Against this background, take down the rent freeze. It is so simple. In 2019 through 2020, the annual increase was set at 4%. In 2020 it was capped at 3%. In 2021, 4.2%. And most recently, in September 2022 the cap was set at 7.8%. 

All of the enabling declarations and statements by our City Council and Mayor Garcetti identified the rent freeze as merely being suspended. 

What is the formula? I believe every year we calculate the increase, then, under the law, bank that increase, and merely suspend collection until the Council allows. 

No, you cannot go back and pick up the arrearages, but you are moving forward by adjusting the maximum allowable rent (Mar). 

Effective February 1, 2023, we can notify our tenant what his or her adjusted rent may be. It’s only fair because the cost of managing buildings has gone up by at least 10 % if you use the CPI and 18% by using the Product Price Index.

Inflation has caused hardship for owners, while the burden of the Covid lockdown is still on us. 

There is no legal mechanism where the owner loses the annual rental adjustment; otherwise, this would be an unconstitutional taking of private property without due process or compensation. 

The lawsuits are coming. One is already being constituted by the huge developer Geoffrey Palmer. 

Conclusion: Do the right thing. This is the SOLUTION.   Michael Millman, Esq. 


Dear Council Members:

The Supreme Court has said that the costs of some act of government that is meant to benefit a community must be borne by that whole community.

The city, to benefit the community of renters, has placed the entire cost and burden on one profession – the housing providers (landlords). No other class of business or profession has been required to bear the entire cost and burden of this city’s desire to give renters free rent.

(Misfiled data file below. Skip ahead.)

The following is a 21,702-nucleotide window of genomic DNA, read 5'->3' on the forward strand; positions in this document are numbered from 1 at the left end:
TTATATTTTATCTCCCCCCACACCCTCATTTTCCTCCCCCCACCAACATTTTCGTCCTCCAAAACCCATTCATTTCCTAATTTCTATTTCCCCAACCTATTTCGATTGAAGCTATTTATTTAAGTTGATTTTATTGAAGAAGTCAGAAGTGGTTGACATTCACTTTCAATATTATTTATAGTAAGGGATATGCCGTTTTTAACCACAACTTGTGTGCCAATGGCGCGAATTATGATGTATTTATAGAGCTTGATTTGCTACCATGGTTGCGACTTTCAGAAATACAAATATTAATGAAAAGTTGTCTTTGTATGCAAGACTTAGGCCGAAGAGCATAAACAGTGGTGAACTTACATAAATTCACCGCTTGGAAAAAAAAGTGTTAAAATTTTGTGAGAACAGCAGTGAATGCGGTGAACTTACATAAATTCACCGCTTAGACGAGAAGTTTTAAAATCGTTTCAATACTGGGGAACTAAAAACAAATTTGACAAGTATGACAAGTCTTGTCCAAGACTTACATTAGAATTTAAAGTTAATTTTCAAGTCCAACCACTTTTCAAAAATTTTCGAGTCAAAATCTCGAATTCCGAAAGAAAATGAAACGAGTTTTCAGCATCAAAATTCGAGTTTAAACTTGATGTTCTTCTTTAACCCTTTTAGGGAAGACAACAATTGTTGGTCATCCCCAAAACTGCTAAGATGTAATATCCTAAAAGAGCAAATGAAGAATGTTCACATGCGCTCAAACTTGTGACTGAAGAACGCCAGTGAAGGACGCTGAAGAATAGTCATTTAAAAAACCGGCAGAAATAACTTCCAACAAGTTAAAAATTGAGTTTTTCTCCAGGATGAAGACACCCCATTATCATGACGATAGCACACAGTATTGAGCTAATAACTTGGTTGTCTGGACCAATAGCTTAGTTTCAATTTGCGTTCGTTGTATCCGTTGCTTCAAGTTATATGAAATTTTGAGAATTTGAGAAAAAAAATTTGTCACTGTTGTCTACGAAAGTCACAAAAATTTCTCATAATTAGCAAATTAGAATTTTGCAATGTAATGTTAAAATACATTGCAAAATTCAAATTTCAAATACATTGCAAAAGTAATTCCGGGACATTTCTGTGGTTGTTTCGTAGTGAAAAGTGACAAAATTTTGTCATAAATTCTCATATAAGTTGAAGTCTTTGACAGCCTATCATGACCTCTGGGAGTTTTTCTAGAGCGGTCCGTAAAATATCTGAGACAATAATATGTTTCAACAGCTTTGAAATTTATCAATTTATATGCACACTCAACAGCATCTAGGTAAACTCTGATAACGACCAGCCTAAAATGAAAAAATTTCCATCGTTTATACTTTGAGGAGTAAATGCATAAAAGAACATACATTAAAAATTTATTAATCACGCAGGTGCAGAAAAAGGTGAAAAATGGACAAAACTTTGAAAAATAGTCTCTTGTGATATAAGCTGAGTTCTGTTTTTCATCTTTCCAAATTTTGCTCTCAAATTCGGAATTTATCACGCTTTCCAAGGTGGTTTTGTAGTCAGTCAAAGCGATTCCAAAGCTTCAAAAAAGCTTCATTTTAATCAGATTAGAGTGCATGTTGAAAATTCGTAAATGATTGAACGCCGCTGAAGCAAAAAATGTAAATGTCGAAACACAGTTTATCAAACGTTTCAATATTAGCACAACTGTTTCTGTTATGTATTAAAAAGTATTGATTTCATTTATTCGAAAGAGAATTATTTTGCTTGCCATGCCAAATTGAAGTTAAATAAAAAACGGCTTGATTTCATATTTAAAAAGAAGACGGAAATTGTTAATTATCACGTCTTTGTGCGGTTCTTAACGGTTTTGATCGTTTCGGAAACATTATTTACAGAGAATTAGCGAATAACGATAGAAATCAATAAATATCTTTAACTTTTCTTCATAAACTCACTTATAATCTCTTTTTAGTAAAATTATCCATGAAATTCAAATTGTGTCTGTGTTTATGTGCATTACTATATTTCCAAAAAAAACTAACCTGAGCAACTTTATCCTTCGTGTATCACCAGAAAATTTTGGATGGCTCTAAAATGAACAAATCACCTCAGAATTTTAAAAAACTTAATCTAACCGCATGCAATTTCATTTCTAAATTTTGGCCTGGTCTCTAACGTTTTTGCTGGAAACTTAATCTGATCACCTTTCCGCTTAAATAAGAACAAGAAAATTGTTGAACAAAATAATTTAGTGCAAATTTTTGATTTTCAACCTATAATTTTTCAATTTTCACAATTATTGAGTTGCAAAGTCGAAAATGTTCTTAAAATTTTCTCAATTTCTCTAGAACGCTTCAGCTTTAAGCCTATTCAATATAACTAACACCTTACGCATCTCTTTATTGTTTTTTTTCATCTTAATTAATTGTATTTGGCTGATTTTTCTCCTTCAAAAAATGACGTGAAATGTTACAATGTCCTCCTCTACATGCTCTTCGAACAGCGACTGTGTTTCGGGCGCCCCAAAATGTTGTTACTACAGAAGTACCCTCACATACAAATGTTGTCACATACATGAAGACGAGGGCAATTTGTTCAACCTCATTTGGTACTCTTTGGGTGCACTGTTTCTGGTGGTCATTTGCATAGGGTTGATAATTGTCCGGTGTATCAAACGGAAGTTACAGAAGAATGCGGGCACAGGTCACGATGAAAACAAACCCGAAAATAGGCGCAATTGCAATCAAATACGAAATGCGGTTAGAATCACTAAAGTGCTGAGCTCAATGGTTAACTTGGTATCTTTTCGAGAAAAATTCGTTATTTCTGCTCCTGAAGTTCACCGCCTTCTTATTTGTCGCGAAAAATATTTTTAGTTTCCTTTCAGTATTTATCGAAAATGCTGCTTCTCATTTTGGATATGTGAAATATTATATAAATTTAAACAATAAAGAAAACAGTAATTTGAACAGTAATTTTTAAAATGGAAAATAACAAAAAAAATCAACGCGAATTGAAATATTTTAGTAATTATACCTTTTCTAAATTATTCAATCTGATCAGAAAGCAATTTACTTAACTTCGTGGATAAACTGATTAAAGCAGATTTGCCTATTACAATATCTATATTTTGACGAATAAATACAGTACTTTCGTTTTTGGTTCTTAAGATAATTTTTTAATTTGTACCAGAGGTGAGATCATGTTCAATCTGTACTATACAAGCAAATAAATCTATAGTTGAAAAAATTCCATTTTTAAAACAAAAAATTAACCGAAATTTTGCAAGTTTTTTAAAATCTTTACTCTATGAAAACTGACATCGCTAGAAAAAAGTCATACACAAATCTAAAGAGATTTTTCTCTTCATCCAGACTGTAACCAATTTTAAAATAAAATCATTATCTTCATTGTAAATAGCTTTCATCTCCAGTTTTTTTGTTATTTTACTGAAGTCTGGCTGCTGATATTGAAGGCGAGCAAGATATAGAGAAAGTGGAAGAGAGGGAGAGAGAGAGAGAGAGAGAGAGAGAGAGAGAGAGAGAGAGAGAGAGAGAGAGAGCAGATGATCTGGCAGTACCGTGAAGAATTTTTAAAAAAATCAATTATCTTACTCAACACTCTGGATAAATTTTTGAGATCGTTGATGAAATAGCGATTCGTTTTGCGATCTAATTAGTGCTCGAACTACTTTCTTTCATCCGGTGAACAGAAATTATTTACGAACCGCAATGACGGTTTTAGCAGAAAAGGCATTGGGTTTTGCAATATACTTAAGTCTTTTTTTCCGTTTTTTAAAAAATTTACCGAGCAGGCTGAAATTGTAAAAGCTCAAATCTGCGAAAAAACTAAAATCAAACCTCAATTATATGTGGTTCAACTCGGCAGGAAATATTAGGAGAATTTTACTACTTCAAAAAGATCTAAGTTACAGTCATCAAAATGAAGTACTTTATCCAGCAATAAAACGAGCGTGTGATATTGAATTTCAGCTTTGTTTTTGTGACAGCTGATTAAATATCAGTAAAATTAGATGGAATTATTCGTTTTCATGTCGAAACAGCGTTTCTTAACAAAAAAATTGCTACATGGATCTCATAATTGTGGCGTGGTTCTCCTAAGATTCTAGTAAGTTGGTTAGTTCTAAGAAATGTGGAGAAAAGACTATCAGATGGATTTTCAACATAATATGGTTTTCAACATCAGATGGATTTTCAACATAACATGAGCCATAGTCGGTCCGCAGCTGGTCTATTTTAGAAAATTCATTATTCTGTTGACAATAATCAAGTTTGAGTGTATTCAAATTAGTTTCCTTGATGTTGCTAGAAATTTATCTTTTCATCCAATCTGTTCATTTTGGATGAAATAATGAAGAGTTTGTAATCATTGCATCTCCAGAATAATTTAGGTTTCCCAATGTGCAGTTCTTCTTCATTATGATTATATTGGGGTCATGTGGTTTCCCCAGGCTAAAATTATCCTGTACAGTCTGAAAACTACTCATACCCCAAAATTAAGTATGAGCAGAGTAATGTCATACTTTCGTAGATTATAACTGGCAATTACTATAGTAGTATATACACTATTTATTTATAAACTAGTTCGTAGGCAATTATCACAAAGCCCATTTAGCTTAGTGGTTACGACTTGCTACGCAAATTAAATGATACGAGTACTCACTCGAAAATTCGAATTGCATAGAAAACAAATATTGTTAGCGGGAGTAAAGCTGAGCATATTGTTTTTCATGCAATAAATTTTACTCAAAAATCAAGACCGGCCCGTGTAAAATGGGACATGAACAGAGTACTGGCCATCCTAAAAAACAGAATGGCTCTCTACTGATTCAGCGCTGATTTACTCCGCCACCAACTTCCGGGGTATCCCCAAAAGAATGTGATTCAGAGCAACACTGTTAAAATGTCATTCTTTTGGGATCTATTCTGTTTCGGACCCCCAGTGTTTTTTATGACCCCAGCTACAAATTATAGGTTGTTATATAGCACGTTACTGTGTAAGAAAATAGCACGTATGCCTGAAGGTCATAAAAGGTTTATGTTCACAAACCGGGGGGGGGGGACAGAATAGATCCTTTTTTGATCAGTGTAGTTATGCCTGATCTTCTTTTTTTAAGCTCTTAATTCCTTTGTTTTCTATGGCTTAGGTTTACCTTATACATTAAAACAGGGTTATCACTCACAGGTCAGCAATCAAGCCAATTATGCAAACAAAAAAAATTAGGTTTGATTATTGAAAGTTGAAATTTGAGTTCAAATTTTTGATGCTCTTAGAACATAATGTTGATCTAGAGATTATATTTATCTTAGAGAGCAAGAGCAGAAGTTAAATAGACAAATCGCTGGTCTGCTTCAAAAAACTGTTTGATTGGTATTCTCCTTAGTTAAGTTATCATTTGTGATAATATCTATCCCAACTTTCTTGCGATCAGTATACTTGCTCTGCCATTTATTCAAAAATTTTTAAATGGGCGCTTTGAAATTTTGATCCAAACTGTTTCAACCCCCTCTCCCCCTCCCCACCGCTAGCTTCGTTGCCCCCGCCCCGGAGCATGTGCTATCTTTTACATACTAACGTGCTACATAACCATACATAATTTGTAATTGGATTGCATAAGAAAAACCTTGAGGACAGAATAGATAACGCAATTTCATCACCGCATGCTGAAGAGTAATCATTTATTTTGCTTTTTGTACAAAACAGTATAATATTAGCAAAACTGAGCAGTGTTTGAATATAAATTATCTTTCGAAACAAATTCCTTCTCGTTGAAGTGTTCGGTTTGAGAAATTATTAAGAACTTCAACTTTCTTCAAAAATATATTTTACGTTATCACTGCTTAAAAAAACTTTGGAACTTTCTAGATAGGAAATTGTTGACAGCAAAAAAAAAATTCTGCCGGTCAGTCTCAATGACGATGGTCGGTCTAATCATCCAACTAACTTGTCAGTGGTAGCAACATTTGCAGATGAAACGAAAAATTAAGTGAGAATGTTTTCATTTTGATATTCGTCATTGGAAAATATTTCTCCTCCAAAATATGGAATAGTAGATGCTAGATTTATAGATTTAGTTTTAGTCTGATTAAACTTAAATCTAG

It is obvious to all that there are more renters than landlords. This was two wolves and a sheep voting on what’s for dinner. In addition, the Constitution of the United States forbids interference with contracts. This government stepped right in between landlords and tenants and not only interfered with, but outright broke the existing contracts between landlords and tenants. This was an unconstitutional act, and remains an unconstitutional imposition.

The Founders of this country would have ridden you out of town on a rail had you dared to try it in front of them. “BrightSprite”


Dear Council Members: 

I write to ask the City Council to exhibit caution in voting for more tenant rights. Although increasing tenant’s rights appeals to some, Los Angeles’s rent control and regulatory policies present a strong disincentive for investing in rental property in the Los Angeles area .

I know this from personal experience. Some years ago, I was planning on investing in an apartment building in L,A. While actively evaluating various buildings, the city announced mandatory earthquake retrofits. This added considerable costs to older buildings, reducing their attractiveness as investments. Rather than invest in L.A, I purchased rental properties in Dallas.